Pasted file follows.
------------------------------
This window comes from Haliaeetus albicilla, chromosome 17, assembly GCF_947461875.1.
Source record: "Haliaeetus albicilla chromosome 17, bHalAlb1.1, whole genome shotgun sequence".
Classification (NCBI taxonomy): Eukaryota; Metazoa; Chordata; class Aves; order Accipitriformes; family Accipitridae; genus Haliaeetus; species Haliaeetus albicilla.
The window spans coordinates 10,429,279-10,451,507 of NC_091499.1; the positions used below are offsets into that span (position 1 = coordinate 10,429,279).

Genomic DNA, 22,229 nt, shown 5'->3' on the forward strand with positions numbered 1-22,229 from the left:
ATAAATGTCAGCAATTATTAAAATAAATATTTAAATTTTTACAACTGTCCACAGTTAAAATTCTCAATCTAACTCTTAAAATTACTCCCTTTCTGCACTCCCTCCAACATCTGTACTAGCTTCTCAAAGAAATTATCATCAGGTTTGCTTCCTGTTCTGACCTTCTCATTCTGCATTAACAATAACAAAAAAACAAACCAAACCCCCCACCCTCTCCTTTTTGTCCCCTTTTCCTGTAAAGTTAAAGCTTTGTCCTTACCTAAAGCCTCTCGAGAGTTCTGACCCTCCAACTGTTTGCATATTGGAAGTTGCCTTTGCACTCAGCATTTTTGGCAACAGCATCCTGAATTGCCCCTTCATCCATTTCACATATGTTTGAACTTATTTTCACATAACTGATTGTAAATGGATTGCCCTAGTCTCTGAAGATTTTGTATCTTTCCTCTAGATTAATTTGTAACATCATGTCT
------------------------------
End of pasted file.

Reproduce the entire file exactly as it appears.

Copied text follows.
This window comes from Haliaeetus albicilla, chromosome 17, assembly GCF_947461875.1.
Source record: "Haliaeetus albicilla chromosome 17, bHalAlb1.1, whole genome shotgun sequence".
Classification (NCBI taxonomy): Eukaryota; Metazoa; Chordata; class Aves; order Accipitriformes; family Accipitridae; genus Haliaeetus; species Haliaeetus albicilla.
The window spans coordinates 10,429,279-10,451,507 of NC_091499.1; the positions used below are offsets into that span (position 1 = coordinate 10,429,279).

Genomic DNA, 22,229 nt, shown 5'->3' on the forward strand with positions numbered 1-22,229 from the left:
ATAAATGTCAGCAATTATTAAAATAAATATTTAAATTTTTACAACTGTCCACAGTTAAAATTCTCAATCTAACTCTTAAAATTACTCCCTTTCTGCACTCCCTCCAACATCTGTACTAGCTTCTCAAAGAAATTATCATCAGGTTTGCTTCCTGTTCTGACCTTCTCATTCTGCATTAACAATAACAAAAAAACAAACCAAACCCCCCACCCTCTCCTTTTTGTCCCCTTTTCCTGTAAAGTTAAAGCTTTGTCCTTACCTAAAGCCTCTCGAGAGTTCTGACCCTCCAACTGTTTGCATATTGGAAGTTGCCTTTGCACTCAGCATTTTTGGCAACAGCATCCTGAATTGCCCCTTCATCCATTTCACATATGTTTGAACTTATTTTCACATAACTGATTGTAAATGGATTGCCCTAGTCTCTGAAGATTTTGTATCTTTCCTCTAGATTAATTTGTAACATCATGTCT